Janet Yellen: The Money's on Her

Kiyoshi Ota/Bloomberg via Getty

On Monday Larry Summers, the economist with the larger-than-life résumé (Harvard president, Treasury secretary, White House adviser, all-around genius), publicly bowed out of the race to succeed Ben Bernanke at the helm of the Federal Reserve. With both Republicans and Democrats in the Senate announcing their opposition, Summers realized that "any possible confirmation process for me would be acrimonious," as he wrote in a letter to President Obama. That seemed to clear the way for Janet Yellen to assume in a few months' time one of the world's most thankless jobs.

Her emergence as the frontrunner is the rare Fed-related phenomenon that could please both progressives and Wall Street. Markets rallied on the news, while the 400-plus (mostly left-of-center) economists who had just penned a letter urging Obama to appoint her rejoiced. Yellen hasn't been a fixture on CNBC. She is much more in the mode of Bernanke—a quiet academic—than in that of his two predecessors, Alan Greenspan (ideologue and political operator) and Paul Volcker (swashbuckling banker and government official). But she ticks a bunch of boxes that make her appealing to the left. She had a classic Clintonite/Obamaite résumé, Brown undergraduate (1967) and Yale Ph.D. (1971), before taking faculty posts at Harvard and later Berkeley. Her husband, George Akerlof, is a Nobel Prize–winning economist and progressive icon. Together they've authored papers on labor markets. During the Clinton years Yellen served stints in Washington as a member of the Federal Reserve's Board of Governors and as chair of the White House Council of Economic Advisers. In 2004 she was named president of the San Francisco Federal Reserve bank, and in 2010 she came to Washington to serve as vice chair, i.e., Bernanke's deputy.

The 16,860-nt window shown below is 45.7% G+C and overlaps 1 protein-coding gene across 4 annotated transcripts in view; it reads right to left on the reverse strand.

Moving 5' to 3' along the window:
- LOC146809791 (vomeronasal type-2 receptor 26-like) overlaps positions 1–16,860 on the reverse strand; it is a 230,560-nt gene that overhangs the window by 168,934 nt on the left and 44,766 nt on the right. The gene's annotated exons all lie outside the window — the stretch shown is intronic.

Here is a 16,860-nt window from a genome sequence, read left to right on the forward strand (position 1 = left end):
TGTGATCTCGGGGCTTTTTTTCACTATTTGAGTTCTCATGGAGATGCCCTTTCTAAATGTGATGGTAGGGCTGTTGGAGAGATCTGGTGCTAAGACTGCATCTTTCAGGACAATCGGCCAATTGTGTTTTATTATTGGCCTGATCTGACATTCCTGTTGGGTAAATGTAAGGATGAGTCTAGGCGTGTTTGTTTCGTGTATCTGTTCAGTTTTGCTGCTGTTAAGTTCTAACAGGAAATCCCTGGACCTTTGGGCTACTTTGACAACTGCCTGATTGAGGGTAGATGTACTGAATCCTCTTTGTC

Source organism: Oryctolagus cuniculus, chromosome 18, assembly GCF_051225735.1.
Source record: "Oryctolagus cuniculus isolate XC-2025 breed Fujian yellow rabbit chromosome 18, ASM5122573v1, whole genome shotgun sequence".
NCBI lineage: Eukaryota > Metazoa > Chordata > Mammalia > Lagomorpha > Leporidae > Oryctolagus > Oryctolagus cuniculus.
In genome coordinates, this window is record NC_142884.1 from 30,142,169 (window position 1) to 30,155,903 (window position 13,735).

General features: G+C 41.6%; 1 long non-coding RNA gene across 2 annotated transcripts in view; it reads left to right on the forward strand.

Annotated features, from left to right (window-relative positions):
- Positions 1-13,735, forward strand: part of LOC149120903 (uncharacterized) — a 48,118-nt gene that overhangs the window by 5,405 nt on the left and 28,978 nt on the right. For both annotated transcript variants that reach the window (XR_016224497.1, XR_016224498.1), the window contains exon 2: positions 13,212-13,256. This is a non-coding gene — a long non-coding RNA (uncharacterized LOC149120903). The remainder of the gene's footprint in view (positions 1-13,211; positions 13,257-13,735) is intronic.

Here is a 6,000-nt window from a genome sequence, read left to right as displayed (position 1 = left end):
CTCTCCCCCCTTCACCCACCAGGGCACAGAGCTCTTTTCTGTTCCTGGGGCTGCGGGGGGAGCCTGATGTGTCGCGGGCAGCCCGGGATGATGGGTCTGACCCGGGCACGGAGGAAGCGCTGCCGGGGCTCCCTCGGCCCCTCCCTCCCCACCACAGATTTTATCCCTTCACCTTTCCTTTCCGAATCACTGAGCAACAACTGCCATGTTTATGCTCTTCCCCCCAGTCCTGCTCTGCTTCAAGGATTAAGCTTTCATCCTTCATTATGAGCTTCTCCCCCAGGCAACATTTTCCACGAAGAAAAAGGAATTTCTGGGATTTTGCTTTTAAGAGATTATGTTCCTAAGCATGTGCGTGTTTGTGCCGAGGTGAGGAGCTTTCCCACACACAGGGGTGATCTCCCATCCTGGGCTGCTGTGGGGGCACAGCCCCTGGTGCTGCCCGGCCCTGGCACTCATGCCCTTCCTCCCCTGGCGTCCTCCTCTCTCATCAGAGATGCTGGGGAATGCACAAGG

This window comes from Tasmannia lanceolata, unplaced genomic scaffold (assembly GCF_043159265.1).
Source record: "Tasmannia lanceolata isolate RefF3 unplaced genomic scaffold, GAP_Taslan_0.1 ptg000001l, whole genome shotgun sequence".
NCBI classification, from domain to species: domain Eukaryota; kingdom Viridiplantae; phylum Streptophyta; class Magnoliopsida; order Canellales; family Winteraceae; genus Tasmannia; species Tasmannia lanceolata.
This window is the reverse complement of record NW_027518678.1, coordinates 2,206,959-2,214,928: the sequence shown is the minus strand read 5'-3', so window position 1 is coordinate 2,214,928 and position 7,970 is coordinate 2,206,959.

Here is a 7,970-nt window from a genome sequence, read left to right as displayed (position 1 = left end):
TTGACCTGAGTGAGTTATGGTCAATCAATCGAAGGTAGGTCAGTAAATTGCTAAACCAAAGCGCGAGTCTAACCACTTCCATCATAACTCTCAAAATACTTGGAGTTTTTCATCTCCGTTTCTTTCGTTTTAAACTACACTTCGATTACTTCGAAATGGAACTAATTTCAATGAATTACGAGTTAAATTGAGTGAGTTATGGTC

In recent years, as the Federal Reserve rescued the economy and then tried to nurse it back to health by intervening in markets and purchasing a massive number of bonds, the institution has become a polarizing political force. Tea Party types can't abide the Fed's willingness to conjure new money into being. Progressives are furious that the Fed has been incredibly committed to one component of its dual mandate (combating inflation) while failing to rouse itself much about its second component (promoting full employment). But Wall Street has generally been enthusiastic about the central bank's efforts to stimulate the economy through buying bonds. Suppressing interest rates has been a godsend for corporations—they're able to borrow for close to nothing, and investors frustrated with low-yielding bonds have plowed cash into stocks. In Wall Street's view, Yellen was far more likely than Summers to continue that stimulative policy.

Centrists and people who have nothing to do with Wall Street should also be pleased with Yellen's emergence. She possesses a capability that is vital for a central banker but that has been in rare supply: foresight. The crises were noteworthy not just for the size and severity, but also for the fact that so many of our chief prognosticators (including Greenspan and Bernanke) utterly failed to see them coming. Yellen, as her supporters note, warned of a real estate bubble as early as 2005.